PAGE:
1. III – Badbadnotgood

Masterpiece isn’t a word to be used lightly, and so with reverence I offer the term to these next two albums. They are the undisputed kings of their genres. BBNG’s endlessly expansive jazz/hiphop/funk amalgam is just the dreamiest, most mind blowing and yet most likely to get you moving, album this year. A trio in perfect synchronicity glide through nine sumptuous jams with slithering sax, tumbling bass, delicate pianos and tasty jazz beats. It doesn’t really get much better than this when it comes to modern jazz.

  1. Never Hungover Again – Joyce Manor

Melodic punk’s bare bones have never been so hopelessly exposed, offering the listener a glimpse, albeit a brief one, into the dark, stormy and generally miserable mind of Joyce Manor’s lead vocalist. On repeated listens you can almost hear sobs between lines, such raw emotion has rarely ever been captured so candidly. And the album never drags. 10 track crammed into 19 minutes of melancholy punk about the miseries of suburban living. Once it’s over the only real reaction is to start it again. It’s irresistible. This album is crammed with emotion, never overstays it’s welcome, is full of neat quirks, and for that reason, is 2014’s champion.

 

Biggest Letdown Award – Turn Blue – The Black Keys

After the success of El Camino, the keys were set to conquer, their amazing two men, no frills rock and roll was a marvel. But where did it go? Turn Blue is smothered in drab studio sheen which leaves the band barely recognizable. Occasionally a glimpse of former glories is caught in a guitar solo, but in general this album is an overbaked, meritless collection which only serves to teach that production isn’t everything.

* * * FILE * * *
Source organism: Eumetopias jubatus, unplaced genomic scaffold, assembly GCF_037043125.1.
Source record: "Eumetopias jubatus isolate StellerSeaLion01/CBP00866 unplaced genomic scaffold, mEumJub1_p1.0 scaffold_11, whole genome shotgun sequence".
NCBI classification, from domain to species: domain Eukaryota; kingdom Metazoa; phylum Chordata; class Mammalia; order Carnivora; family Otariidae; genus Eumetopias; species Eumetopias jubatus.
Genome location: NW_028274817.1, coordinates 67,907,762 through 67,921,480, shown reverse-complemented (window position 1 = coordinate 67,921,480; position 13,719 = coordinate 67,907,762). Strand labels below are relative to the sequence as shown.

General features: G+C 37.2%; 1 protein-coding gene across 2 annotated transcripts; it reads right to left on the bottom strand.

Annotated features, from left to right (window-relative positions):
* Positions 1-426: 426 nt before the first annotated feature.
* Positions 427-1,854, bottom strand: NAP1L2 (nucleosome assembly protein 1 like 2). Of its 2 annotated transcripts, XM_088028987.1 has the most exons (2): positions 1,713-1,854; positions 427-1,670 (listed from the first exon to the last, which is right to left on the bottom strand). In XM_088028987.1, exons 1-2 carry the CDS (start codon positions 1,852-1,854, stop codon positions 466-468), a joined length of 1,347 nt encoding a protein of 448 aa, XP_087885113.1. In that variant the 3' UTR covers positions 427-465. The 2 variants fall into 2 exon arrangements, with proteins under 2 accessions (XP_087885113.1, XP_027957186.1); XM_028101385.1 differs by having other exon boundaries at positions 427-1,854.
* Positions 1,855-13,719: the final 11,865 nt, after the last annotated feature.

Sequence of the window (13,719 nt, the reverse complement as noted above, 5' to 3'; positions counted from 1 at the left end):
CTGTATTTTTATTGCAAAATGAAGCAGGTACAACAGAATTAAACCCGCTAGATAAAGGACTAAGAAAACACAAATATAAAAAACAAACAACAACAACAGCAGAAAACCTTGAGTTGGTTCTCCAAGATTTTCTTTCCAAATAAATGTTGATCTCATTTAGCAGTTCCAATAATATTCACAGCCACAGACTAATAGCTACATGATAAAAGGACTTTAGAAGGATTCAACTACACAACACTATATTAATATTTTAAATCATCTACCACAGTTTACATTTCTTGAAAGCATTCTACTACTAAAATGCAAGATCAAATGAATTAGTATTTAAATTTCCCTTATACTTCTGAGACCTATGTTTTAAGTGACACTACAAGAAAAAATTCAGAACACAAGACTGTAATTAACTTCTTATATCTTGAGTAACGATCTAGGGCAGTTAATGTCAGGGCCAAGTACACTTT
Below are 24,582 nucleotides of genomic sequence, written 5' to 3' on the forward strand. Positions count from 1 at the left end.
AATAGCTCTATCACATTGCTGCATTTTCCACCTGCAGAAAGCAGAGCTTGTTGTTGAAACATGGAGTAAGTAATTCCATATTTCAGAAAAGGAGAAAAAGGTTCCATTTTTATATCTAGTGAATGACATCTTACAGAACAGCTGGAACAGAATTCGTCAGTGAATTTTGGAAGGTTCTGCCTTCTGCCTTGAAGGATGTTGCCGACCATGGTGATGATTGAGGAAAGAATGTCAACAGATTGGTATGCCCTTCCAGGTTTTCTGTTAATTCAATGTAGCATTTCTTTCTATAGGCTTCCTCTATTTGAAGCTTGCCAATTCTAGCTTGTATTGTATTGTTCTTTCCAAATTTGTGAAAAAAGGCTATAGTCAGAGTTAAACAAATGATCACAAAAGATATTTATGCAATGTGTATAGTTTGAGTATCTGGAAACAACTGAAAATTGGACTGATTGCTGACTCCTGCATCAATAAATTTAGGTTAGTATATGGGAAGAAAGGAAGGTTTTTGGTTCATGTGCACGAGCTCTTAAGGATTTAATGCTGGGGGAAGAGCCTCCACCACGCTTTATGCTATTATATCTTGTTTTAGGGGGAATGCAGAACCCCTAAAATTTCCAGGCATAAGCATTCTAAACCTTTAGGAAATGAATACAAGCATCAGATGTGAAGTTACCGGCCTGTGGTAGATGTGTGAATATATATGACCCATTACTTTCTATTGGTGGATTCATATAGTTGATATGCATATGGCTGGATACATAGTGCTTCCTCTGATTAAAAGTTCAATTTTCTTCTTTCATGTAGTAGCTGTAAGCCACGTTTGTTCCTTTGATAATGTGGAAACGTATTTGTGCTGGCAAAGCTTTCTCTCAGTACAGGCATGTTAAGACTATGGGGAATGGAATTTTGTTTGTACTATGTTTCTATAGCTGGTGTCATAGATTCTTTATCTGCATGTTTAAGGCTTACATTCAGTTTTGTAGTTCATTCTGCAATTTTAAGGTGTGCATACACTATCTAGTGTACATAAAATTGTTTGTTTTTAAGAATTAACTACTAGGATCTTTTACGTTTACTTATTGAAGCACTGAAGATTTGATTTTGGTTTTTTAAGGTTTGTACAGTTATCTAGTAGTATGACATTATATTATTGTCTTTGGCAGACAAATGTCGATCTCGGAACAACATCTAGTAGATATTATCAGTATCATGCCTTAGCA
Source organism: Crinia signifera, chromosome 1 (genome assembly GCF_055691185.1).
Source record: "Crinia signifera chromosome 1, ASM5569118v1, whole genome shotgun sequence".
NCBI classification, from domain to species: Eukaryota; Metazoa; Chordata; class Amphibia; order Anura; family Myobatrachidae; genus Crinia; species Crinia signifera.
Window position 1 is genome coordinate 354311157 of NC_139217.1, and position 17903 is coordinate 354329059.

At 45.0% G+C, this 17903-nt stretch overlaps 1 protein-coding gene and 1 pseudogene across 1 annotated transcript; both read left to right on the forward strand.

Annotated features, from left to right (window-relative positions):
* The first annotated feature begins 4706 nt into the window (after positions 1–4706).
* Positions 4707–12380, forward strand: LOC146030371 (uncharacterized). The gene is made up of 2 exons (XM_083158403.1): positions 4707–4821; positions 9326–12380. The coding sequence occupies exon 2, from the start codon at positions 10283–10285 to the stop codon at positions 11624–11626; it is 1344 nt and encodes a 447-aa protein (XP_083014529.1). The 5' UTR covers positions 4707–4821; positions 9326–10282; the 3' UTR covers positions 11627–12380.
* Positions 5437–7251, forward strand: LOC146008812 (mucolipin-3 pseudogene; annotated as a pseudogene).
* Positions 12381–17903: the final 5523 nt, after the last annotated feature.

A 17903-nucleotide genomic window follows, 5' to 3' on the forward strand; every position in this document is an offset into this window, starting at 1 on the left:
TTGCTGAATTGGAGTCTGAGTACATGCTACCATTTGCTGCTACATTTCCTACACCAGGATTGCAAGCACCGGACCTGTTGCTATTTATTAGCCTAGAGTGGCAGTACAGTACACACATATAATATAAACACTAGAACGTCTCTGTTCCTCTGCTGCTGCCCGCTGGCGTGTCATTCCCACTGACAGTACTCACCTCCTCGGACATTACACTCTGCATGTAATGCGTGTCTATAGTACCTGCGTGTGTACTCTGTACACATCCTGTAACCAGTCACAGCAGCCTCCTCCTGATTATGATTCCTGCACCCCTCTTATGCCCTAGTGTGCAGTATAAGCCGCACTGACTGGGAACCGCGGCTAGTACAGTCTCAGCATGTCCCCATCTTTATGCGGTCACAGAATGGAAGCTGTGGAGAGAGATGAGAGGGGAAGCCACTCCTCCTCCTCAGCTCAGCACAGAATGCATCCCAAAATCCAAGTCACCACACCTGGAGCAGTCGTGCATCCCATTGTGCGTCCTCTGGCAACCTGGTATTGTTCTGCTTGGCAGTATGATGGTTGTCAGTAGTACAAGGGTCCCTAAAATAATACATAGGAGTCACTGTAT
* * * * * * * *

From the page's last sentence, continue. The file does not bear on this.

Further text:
Most Absurdly Pretentious Award – Enclosure – John Frusciante

Frusciante has clearly passed the creative peak of PBX Funicular Intaglio Zone and is now freewheeling towards the lake of self indulgence. Mismatching drum ‘n’ bass beats, short vocal snaps and desolate, often painful synths abound on this baffling mixing pot of ideas. The end product, unsurprisingly, is rather unpalatable.

Ultimate Failure Award – Fading West – Switchfoot

I don’t even know where to begin. I could rant for days about how utterly pointless and joyless this album is. Trading in all their charm, charisma and musical identity, the San Diego veterans have created this over-produced selection of bland pop nonsense. Barely a catchy chorus about, musical flourishes and band chemistry are absent and the drums sound like they are being played by a 4 year old and then reprogrammed in post. Another hero falls.

 

Best Up And Comers – Doctopus

These Aussie psych odd-bods create gloriously understated tunes, with the expressed intention that they are for chilling to. Check out their 2014 album Wobbegong. Plug in, press play, fade away…

Other Awards:

Pleasant Surprise Award – Music For Insomniacs – Matt Berry

Most Prolific Artist – Parquet Courts/Flaming Lips

Best Fan Treatment – R.E.M.

Best Ska Album – Hang On? – [Spunge]

Good Year: 

Weezer

Pixies

Morrissey

Little Dragon

Bad Year

Black Keys

Elbow

Switchfoot

Rancid

The selected scribblings of Ben H